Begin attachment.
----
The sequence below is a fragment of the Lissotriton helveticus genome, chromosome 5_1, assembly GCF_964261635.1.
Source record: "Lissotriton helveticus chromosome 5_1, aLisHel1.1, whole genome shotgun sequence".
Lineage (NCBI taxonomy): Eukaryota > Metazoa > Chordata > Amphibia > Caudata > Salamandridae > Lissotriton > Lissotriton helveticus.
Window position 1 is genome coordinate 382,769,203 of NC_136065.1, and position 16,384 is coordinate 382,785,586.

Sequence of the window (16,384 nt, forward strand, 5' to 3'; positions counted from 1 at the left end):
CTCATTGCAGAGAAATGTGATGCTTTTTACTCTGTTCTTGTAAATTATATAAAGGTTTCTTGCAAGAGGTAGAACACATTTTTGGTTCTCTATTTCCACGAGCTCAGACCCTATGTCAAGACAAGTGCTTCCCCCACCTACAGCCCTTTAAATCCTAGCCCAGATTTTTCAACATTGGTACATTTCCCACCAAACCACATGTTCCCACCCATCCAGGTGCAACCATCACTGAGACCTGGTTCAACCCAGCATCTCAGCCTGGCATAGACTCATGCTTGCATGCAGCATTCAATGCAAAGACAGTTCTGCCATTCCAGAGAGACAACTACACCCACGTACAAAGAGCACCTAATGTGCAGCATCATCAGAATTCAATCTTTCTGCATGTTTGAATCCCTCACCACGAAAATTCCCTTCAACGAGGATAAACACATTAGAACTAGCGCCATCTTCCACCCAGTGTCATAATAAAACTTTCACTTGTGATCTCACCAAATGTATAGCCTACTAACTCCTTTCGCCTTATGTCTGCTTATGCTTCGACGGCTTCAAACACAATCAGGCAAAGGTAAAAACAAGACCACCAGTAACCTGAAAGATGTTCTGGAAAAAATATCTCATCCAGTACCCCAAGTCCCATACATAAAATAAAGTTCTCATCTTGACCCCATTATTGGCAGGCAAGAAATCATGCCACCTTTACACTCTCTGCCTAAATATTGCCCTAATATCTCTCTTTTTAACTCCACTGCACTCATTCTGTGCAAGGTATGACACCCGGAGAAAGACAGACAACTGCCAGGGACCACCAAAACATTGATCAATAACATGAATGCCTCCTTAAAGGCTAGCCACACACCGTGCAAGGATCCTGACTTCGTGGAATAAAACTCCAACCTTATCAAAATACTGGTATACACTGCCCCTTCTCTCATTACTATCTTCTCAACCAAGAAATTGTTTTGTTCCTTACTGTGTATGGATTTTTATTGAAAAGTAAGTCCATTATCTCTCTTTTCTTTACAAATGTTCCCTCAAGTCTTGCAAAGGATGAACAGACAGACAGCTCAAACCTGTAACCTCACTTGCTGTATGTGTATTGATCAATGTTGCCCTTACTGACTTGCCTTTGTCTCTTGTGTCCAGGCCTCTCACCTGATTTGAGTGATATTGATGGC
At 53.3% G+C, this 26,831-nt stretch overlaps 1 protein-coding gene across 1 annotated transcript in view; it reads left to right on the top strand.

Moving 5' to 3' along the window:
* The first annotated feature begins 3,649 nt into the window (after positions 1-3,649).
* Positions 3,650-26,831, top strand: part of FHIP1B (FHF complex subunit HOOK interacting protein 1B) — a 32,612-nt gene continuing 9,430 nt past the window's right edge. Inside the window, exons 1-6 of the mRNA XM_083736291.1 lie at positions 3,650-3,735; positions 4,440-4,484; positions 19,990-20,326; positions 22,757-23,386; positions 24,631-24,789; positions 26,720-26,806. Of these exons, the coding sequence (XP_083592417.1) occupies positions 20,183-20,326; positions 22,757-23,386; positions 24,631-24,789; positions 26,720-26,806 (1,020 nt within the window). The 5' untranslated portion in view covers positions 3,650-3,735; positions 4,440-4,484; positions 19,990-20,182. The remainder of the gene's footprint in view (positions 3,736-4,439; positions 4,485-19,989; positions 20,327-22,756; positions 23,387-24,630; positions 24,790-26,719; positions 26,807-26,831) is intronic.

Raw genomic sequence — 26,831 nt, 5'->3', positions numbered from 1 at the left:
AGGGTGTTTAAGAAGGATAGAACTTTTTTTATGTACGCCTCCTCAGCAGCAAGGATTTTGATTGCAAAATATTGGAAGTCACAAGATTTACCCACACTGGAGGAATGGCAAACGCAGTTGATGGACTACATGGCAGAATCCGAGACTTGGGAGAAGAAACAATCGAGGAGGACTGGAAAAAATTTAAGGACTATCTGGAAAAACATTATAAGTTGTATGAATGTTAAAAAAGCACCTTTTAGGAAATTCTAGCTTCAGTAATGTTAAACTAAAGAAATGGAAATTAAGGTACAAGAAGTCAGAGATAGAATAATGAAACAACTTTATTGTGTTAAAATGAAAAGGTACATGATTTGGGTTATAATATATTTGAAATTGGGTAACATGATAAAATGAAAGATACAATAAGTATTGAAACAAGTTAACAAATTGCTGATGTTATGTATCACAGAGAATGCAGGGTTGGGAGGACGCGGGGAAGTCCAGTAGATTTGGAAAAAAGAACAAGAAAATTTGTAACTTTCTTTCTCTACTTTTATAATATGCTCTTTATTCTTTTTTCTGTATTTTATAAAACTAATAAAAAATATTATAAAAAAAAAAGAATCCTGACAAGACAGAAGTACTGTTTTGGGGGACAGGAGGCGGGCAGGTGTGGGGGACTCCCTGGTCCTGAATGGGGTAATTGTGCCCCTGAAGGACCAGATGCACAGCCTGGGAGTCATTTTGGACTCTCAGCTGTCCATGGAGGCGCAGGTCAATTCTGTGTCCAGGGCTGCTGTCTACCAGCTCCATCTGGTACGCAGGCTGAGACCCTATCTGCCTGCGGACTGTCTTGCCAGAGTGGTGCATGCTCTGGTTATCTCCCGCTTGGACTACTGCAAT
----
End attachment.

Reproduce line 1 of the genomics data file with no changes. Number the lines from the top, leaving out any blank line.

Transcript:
The sequence below is a fragment of the Lissotriton helveticus genome, chromosome 5_1, assembly GCF_964261635.1.